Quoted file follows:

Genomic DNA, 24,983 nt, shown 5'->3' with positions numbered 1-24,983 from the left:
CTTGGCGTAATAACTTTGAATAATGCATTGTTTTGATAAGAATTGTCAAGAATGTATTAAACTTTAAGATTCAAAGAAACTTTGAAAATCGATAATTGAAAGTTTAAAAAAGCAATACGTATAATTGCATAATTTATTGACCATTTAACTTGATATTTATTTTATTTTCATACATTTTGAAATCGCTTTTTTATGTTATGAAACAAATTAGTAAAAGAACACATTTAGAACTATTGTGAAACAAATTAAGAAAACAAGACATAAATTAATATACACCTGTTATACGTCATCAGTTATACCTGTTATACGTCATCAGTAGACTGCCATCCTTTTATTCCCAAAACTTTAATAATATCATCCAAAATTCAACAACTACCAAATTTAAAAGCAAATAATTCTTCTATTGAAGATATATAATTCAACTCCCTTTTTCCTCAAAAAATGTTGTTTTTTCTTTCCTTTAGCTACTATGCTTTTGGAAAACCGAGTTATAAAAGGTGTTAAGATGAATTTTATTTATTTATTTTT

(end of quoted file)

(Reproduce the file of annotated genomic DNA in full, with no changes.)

Genomic DNA, 24,983 nt, shown 5'->3' with positions numbered 1-24,983 from the left:
CTTGGCGTAATAACTTTGAATAATGCATTGTTTTGATAAGAATTGTCAAGAATGTATTAAACTTTAAGATTCAAAGAAACTTTGAAAATCGATAATTGAAAGTTTAAAAAAGCAATACGTATAATTGCATAATTTATTGACCATTTAACTTGATATTTATTTTATTTTCATACATTTTGAAATCGCTTTTTTATGTTATGAAACAAATTAGTAAAAGAACACATTTAGAACTATTGTGAAACAAATTAAGAAAACAAGACATAAATTAATATACACCTGTTATACGTCATCAGTTATACCTGTTATACGTCATCAGTAGACTGCCATCCTTTTATTCCCAAAACTTTAATAATATCATCCAAAATTCAACAACTACCAAATTTAAAAGCAAATAATTCTTCTATTGAAGATATATAATTCAACTCCCTTTTTCCTCAAAAAATGTTGTTTTTTCTTTCCTTTAGCTACTATGCTTTTGGAAAACCGAGTTATAAAAGGTGTTAAGATGAATTTTATTTATTTATTTTT